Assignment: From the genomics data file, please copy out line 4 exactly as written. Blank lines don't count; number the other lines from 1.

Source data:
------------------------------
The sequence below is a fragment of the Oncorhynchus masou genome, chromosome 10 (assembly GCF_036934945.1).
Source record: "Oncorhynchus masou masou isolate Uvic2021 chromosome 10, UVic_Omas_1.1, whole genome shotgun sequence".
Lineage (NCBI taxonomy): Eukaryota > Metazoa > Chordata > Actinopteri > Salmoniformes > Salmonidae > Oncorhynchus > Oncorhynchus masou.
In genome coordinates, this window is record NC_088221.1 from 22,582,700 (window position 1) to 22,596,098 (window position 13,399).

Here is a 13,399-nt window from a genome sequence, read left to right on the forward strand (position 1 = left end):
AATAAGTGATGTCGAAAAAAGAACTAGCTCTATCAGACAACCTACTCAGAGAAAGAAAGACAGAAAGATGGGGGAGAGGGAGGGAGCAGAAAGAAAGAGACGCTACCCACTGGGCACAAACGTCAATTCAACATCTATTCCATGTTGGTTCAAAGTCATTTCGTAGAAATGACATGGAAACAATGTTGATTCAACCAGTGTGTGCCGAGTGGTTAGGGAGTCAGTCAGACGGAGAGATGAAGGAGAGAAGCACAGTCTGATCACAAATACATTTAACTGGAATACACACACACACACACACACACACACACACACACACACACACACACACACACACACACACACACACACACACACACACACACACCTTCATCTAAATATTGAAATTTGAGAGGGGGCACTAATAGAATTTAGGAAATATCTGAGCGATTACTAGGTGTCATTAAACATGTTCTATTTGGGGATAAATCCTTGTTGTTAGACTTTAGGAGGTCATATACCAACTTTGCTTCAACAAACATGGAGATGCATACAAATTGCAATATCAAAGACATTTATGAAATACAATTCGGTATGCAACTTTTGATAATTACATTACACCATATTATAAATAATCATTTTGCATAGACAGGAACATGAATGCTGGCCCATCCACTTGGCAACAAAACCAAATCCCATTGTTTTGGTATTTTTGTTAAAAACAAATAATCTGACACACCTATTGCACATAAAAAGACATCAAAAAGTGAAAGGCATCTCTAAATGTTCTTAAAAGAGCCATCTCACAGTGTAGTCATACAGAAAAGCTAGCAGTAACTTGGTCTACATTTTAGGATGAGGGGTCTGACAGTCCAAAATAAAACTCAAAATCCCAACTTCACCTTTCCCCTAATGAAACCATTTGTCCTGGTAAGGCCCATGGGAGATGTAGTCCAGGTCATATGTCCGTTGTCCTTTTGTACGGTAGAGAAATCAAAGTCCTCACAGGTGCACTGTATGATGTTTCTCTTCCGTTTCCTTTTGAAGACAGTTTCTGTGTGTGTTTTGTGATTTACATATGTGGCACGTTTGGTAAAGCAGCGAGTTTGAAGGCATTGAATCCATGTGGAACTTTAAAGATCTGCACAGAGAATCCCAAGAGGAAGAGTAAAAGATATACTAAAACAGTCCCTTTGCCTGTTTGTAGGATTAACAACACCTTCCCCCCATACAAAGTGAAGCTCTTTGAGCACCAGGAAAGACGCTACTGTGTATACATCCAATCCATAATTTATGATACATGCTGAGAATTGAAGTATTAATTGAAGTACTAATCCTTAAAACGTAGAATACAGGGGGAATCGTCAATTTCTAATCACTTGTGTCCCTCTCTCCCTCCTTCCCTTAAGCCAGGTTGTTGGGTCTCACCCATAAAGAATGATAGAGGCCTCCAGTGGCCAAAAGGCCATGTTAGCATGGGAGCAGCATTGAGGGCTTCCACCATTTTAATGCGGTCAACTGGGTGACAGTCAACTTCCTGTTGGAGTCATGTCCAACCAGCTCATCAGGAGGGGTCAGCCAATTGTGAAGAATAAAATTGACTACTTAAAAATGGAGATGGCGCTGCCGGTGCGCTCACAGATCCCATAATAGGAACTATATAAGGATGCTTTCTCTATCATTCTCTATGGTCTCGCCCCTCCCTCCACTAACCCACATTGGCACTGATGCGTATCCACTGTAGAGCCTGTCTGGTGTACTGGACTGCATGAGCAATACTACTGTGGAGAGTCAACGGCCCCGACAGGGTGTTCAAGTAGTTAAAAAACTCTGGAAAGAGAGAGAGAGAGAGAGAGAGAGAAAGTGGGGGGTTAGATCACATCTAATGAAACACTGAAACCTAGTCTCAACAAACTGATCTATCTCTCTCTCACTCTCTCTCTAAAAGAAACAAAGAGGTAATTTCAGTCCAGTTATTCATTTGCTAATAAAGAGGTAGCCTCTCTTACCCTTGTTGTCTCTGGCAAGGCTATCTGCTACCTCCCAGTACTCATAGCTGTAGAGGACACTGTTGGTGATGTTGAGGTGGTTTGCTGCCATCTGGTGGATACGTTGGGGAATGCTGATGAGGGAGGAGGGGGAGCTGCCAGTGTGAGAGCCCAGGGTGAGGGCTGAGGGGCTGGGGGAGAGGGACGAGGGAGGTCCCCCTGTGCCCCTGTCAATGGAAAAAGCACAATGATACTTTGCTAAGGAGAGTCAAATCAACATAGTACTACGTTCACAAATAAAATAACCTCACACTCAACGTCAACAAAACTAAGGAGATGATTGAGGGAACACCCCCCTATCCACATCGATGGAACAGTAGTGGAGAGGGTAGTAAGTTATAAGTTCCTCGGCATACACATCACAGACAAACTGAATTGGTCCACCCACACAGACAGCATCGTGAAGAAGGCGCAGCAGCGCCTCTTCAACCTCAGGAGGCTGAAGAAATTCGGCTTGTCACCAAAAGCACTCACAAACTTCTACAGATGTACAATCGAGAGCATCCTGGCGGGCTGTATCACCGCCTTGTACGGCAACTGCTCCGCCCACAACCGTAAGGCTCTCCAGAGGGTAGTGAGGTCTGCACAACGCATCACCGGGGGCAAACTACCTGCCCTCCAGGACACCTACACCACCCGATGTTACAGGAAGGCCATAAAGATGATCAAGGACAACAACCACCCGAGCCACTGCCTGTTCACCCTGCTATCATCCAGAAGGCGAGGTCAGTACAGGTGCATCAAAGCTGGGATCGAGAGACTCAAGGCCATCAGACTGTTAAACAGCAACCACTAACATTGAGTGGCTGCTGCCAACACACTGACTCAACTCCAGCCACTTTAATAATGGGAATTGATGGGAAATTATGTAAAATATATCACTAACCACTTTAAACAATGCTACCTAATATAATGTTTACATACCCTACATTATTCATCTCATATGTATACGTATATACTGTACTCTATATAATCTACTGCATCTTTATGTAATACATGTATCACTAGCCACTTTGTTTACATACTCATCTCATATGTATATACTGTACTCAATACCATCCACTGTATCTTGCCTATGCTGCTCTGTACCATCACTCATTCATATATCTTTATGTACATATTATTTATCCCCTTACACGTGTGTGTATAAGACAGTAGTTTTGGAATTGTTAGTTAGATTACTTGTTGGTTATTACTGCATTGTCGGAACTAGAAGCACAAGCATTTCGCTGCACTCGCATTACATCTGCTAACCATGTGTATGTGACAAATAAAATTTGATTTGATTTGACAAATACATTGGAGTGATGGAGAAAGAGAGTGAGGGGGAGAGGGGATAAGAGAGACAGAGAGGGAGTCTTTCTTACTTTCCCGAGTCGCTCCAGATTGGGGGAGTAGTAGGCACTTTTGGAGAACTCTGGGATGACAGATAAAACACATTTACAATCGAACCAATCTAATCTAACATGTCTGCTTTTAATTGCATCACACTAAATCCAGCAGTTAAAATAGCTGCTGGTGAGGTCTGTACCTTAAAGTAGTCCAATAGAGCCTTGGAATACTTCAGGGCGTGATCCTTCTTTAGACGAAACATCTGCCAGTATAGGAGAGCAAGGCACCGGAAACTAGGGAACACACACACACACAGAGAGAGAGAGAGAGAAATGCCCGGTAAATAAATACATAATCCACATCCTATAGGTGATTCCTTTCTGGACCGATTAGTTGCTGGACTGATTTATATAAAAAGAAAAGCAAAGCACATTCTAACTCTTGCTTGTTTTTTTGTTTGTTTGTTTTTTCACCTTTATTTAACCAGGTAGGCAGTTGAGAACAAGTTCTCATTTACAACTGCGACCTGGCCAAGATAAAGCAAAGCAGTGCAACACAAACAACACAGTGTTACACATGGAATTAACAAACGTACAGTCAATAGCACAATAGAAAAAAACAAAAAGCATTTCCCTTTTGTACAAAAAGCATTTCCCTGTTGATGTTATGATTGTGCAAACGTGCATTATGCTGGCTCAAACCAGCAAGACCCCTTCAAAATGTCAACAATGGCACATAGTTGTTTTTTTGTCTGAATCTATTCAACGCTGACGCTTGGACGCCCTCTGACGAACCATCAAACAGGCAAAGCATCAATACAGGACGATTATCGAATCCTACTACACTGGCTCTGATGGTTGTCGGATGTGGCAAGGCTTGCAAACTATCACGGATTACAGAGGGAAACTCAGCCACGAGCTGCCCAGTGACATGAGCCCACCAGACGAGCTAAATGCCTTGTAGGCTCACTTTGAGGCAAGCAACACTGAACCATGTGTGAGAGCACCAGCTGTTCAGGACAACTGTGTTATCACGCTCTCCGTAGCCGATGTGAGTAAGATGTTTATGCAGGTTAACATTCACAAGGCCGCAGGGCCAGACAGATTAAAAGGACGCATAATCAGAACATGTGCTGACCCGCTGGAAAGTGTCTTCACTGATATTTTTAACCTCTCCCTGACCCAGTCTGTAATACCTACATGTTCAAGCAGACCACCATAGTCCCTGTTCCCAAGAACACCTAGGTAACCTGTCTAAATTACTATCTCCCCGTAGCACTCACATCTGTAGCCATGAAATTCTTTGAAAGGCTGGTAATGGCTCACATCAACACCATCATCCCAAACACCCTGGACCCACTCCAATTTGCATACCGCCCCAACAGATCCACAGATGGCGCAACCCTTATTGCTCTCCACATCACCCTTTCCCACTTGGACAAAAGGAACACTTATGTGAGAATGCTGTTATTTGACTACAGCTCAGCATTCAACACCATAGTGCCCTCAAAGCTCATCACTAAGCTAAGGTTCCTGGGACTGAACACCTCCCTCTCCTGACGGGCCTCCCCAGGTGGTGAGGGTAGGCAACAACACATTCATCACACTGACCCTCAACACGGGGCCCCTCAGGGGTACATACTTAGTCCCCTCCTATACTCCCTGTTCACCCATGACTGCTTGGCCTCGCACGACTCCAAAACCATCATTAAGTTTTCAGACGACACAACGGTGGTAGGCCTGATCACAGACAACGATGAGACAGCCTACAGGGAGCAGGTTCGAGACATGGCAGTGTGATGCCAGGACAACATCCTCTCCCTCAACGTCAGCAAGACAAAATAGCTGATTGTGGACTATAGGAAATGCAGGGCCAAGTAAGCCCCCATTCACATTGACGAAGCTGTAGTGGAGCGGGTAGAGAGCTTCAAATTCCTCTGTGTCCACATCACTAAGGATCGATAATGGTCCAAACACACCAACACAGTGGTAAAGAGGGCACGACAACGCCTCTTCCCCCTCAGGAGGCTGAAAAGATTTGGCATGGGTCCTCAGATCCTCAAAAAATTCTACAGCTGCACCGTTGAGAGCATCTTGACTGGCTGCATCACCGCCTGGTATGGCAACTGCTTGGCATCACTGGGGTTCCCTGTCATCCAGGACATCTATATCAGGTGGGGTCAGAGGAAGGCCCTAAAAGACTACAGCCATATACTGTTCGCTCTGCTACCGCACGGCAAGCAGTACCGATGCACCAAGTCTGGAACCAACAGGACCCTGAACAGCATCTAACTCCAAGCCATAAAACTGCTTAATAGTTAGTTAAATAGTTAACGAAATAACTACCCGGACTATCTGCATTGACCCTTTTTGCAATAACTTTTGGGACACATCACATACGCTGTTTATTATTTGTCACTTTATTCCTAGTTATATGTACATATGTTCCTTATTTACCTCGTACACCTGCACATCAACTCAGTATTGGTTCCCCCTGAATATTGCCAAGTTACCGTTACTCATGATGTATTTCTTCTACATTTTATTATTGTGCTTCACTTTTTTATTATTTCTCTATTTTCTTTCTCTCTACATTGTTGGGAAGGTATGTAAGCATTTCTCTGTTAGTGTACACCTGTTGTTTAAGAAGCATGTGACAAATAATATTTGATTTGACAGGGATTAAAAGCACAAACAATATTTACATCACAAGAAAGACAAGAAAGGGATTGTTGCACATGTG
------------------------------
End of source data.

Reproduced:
In genome coordinates, this window is record NC_088221.1 from 22,582,700 (window position 1) to 22,596,098 (window position 13,399).